The National Institute of Standards and Technology (NIST) has published an update to its cyber-resiliency engineering framework that advocates building resilient IT systems that can withstand a modern attack by limiting the damage an attacker can cause.
Cyber-resiliency engineering combines specialty systems engineering, systems security engineering, and resilience engineering to architect, design, develop, implement, maintain, and sustain the trustworthiness of systems. The point of cyber-resiliency engineering is to develop “survivable, trustworthy secure systems” that can anticipate, withstand, recover from, and adapt to adverse conditions and attacks, NIST says. Being cyber-resilient can help organizations reduce the risks of security incidents because the potential damage – the blast radius – is contained.
Cyber-resiliency assumes the attacker has already gained access to a system or will gain access to the system at some point; the framework depends on that assumption. In “Developing Cyber-Resilient Systems: A Systems Security Engineering Approach” (SP 800-160 Vol. 2 Rev. 1), published Dec. 9, NIST outlines a series of tools, techniques, and approaches enterprise defenders can deploy to counter attacks by building resiliency, and they can be applied to both older systems already deployed or new ones being built from scratch.
The original framework helped organizations understand and apply cyber-resiliency to traditional IT systems. This update expands the focus of the original framework and includes new sections on operational technology and how cyber-resiliency approaches and controls can be used to counter adversarial attacks on industrial control systems.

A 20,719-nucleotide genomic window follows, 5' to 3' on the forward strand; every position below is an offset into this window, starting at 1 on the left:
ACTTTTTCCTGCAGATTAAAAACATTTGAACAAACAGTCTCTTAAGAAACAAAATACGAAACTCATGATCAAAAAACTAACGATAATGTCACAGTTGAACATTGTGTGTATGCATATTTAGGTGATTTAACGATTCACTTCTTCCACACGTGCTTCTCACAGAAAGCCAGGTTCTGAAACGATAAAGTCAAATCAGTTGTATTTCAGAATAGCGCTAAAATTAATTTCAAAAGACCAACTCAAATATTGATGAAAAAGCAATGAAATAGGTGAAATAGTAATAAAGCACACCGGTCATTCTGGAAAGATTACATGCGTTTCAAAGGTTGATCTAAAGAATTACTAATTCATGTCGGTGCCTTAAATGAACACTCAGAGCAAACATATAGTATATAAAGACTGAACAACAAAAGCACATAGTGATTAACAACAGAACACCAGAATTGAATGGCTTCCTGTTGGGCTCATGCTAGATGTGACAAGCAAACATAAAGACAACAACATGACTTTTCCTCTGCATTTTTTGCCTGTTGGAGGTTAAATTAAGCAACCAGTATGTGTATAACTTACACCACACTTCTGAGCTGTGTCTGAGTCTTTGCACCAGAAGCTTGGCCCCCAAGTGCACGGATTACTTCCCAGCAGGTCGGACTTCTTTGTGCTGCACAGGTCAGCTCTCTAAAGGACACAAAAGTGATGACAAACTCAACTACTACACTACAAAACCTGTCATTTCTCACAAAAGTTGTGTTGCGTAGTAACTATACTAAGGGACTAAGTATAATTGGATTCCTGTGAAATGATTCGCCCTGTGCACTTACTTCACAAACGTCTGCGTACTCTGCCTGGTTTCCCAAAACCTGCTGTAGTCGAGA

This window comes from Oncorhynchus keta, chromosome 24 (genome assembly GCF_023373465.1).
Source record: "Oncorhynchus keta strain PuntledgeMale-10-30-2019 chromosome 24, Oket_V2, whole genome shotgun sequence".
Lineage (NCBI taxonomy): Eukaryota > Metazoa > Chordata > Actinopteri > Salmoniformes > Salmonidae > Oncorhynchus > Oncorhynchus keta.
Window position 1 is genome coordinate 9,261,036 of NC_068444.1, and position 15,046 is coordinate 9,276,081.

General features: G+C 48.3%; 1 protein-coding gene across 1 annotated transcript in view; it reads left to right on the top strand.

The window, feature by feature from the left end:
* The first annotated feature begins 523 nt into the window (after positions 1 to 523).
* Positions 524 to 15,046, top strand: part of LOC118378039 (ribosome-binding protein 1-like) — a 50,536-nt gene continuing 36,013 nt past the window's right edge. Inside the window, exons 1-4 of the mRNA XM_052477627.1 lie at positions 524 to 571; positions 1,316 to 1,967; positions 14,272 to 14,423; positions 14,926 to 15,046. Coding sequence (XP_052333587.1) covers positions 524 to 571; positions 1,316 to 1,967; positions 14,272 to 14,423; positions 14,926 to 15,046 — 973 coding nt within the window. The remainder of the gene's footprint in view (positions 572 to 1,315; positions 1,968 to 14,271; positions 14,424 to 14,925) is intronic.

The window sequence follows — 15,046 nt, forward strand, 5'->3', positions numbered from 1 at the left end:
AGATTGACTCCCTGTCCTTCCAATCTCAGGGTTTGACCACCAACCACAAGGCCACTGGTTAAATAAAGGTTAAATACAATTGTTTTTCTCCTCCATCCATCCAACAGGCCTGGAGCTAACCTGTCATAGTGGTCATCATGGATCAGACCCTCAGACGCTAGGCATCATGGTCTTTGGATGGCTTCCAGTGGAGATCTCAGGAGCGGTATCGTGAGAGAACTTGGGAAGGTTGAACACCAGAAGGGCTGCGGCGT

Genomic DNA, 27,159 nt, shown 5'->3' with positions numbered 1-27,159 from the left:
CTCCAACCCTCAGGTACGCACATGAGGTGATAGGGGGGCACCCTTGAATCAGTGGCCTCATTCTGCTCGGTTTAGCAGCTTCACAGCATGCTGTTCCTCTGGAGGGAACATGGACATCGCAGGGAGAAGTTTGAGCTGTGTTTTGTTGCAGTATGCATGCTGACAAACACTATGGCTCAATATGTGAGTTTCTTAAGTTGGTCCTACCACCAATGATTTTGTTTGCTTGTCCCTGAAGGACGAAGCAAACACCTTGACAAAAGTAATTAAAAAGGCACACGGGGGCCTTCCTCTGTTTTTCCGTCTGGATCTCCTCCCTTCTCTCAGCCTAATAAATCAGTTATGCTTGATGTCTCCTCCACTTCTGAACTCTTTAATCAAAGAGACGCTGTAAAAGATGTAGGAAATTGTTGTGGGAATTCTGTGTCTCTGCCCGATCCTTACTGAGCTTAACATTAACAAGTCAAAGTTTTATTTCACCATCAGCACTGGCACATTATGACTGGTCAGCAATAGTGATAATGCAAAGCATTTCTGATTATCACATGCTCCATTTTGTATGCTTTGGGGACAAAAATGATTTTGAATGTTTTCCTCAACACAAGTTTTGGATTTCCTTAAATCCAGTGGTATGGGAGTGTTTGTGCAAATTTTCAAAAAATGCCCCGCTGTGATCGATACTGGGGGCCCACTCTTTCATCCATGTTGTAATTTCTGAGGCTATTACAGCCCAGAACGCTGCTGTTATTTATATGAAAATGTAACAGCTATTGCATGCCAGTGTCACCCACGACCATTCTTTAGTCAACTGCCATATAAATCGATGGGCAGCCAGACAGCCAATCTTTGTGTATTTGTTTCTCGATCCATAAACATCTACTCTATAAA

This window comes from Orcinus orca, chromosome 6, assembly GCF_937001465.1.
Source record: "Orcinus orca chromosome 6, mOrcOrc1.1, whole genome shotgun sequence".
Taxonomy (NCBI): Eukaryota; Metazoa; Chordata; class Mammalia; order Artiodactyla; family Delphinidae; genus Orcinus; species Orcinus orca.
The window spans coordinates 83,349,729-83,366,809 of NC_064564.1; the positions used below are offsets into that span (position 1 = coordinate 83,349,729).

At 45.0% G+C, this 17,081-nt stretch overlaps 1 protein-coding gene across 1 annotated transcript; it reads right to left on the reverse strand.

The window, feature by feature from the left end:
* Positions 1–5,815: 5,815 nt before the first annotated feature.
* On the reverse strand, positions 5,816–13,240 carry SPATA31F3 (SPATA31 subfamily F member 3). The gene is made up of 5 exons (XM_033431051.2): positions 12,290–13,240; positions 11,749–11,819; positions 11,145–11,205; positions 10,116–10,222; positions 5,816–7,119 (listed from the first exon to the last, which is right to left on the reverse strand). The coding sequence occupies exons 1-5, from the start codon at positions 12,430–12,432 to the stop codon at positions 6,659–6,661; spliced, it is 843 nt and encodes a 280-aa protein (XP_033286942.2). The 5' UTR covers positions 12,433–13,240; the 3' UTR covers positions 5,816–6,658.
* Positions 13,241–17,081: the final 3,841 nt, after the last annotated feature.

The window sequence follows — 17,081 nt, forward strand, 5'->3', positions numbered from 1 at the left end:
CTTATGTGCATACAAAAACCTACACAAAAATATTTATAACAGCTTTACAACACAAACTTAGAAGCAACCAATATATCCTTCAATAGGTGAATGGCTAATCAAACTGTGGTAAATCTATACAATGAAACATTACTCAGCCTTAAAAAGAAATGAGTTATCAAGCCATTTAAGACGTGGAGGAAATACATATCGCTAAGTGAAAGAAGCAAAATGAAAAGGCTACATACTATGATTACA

The assessment is meant to be a starting point and can be tailored to meet the individual needs of the organization, which can select, adapt, and use some or all of the objectives, techniques, approaches, and design principles outlined in the framework and apply them as needed. Organizations can see how effective their implemented controls are and determine the strengths and weaknesses of their systems.
The framework is also designed to be used in conjunction with the MITRE ATT&CK framework. The update creates a single threat taxonomy based on the framework for organizations to use.
Finally, the updated framework is aligned to be consistent with NIST’s catalog for “Security and Privacy Controls for Information Systems and Organizations” (SP 800-53, Revision 5).
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